This news outlet has written extensively about troubling shortages in the number of South Carolina Highway Patrol (SCHP) troopers on Palmetto State roadways. We have also written about how troopers are often shortchanged in terms of the equipment and vehicles they are provided.
Bigger picture? There is a disturbing lack of leadership at the S.C. Department of Public Safety (SCDPS) – the agency which oversees the SCHP.
Beyond its ongoing failure to address trooper shortages, the agency is rife with mismanagement and scandal – which we attribute to the near-universal criticism of SCDPS’ embattled director, Leroy Smith.
Luckily for Smith, the one person to whom he is directly accountable – governor Henry McMaster – does not seem to care about these issues.
As a result, Smith has continued to lead the agency in what we believe to be a questionable manner …
The latest evidence of Smith’s dubious decision-making? An announcement earlier this month introducing a new SCHP “aviation unit” – which will reportedly consist of a pair of Bell helicopters obtained from a military surplus program.
One of these helicopters would assist SCHP operations in the Midlands region of the state, the other would be based in the Palmetto Lowcountry.
“In recent years, the state of South Carolina has endured a number of natural disasters, including several hurricanes and the 1,000-year flood,” Smith wrote in a departmental email obtained by this news outlet. “Through these situations, we have realized that there are certain challenges that are nearly impossible to meet on the ground. Like North Carolina and other southeastern neighbors, the introduction of a rotary-wing aircraft (helicopter) would greatly expand SCDPS’s capability in planning, managing, and coordinating state resources.”
According to Smith’s email, the addition of the SCHP helicopters “would allow the department a more expedient response time during critical situations, such as pursuits, hurricane evacuations, (S.C. State House) demonstrations, and traffic monitoring.”
(Click to view)
Smith (above) says obtaining these helicopters from the military surplus program will alleviate “much of the financial impact.”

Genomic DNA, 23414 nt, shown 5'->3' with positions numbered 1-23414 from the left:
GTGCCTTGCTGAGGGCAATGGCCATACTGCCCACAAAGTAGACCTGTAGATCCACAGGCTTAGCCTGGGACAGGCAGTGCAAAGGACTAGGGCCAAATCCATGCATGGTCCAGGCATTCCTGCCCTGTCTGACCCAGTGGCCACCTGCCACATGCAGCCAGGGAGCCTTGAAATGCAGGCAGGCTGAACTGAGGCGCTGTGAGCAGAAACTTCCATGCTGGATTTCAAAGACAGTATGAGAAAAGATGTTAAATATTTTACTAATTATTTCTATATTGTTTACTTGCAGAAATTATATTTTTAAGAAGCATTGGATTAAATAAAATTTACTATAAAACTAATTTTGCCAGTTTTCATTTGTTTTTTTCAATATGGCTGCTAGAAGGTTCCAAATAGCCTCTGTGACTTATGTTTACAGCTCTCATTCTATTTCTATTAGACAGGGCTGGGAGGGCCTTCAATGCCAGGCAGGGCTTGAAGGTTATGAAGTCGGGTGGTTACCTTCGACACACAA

His email does not address the recurring costs of the program, however.
Also curious? Smith’s stated intention to handpick helicopter pilots from within SCDPS.
“We plan to recruit for the pilot positions from within our own ranks,” he wrote, adding that “those applying for the pilot positions will not need to have prior pilot training.”
Wait … what?
“By using our own staff, we will draw on our own highly qualified and trained personnel who already understand agency policies and procedures and can work most effectively in coordinating with fellow law enforcement on the ground,” he wrote.
Our view on all this? Simple: It is madness.
South Carolina already has multiple law enforcement helicopters at the state and local level capable of coordinating aerial emergency response efforts. Adding two SCHP helicopters to the mix is totally superfluous – a definitional waste of taxpayer money. And given Smith’s stated intention to hire pilots with little or no experience from within his agency’s ranks to fly these birds, this program also strikes us as … unsafe.
We would encourage Smith to think long and hard before taking possession of these helicopters. Specifically, we would encourage him to think about the pressing need for additional troopers on our roadways and better equipment for the troopers who are currently serving.
“Wouldn’t the cost of the aircraft, the maintenance costs, and the fuel costs be better spent on overtime for road troopers, training and equipment for road troopers?” the social media watchdog group Troopers FED UP noted.
We are not saying there will never be a time when SCHP could add this capability, but now is clearly not the time. And this is clearly not the way to do it.
UPDATE: Program scrapped.
WANNA SOUND OFF?
Got something you’d like to say in response to one of our stories? Please feel free to submit your own letter to the editor (or guest column) via-email HERE. Got a tip for us? CLICK HERE. Got a technical question or a glitch to report? CLICK HERE. Want to support what we’re doing? SUBSCRIBE HERE.
(VIA: GETTY IMAGES)